Cyprus may be embroiled in a €15 million international fraud and money laundering scheme, suspected of obtaining EU funds for IT projects with false invoices, two EU bodies revealed on Thursday.
Statements from the European Anti-Fraud Office (Olaf) and the European Public Prosecutor’s Office (Eppo) said their joint investigation has uncovered an international fraud scheme in Romania believed to have “syphoned millions of EU funds through fake or incorrect invoices and then tried to launder the money.”
The investigations also concerned legal entities and persons based in Cyprus, Czechia, as well as Malta, Monaco, and the United States, Eppo underlined.
It added 38 house searches were carried out on Tuesday across Bucharest, Ploiești, Cluj and Ialomița County.
Ville Itala, director-general of Olaf said “we have analysed and tracked down a likely money laundering scheme at international level.”
An Olaf spokesperson told the Cyprus Mail they could not share more details so as not to hamper the investigation.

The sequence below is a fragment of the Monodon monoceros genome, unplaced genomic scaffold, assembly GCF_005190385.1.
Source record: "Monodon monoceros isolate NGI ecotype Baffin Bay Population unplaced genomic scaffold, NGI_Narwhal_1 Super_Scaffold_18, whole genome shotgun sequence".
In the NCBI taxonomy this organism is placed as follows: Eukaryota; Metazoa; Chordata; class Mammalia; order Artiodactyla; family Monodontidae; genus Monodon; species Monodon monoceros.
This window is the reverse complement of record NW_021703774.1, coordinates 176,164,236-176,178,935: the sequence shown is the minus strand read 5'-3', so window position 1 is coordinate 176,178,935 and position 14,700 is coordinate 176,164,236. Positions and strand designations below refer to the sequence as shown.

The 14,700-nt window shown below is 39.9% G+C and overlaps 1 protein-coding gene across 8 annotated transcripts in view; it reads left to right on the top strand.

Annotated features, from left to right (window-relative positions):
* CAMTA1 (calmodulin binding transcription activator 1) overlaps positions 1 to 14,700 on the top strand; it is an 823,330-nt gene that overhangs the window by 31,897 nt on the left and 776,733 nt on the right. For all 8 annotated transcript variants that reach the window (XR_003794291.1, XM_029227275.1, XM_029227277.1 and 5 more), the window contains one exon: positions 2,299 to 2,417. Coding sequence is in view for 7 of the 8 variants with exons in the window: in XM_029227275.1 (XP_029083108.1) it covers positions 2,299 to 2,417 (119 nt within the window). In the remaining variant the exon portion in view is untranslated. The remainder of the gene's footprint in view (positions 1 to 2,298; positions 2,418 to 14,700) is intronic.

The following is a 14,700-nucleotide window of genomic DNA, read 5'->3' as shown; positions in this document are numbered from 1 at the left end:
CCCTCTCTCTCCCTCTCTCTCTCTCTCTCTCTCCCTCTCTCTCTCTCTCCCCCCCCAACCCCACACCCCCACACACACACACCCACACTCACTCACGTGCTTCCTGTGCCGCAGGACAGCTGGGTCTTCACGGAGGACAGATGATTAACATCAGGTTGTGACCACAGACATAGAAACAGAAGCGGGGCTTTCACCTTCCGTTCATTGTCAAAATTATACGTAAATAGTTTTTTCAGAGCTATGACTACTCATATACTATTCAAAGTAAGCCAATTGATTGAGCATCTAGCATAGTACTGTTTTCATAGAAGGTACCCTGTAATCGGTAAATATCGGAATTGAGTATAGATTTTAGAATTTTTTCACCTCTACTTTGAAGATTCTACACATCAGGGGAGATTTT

Central to the case however, are six IT projects financed by the EU, for the development of innovative software solutions. They were aimed at ssupporting innovation and fostering productivity.
According to the investigation, between 2019 and 2022, the beneficiaries of the projects submitted false or inaccurate documents with overvalued services or services that were never provided.
Eppo said the beneficiaries also submitted fraudulent invoices for the purchase of goods, thus “unduly obtaining funds from the EU budget of at least €15 million.”
The beneficiaries are suspected of having subsequently created false domestic and international financial circuits, so as to channel the funds for their own benefit.
Some of the people under investigation have been brought to Eppo’s office in Bucharest to “be informed of their status as suspects, and others will be brought in during the coming days,” Eppo added.
Cyprus’ police spokesman Christos Andreou said he had no information he could divulge on the matter. The local Eppo office was not immediately available for comment.
The facts under investigation could constitute offences of fraud and money laundering, Eppo highlighted.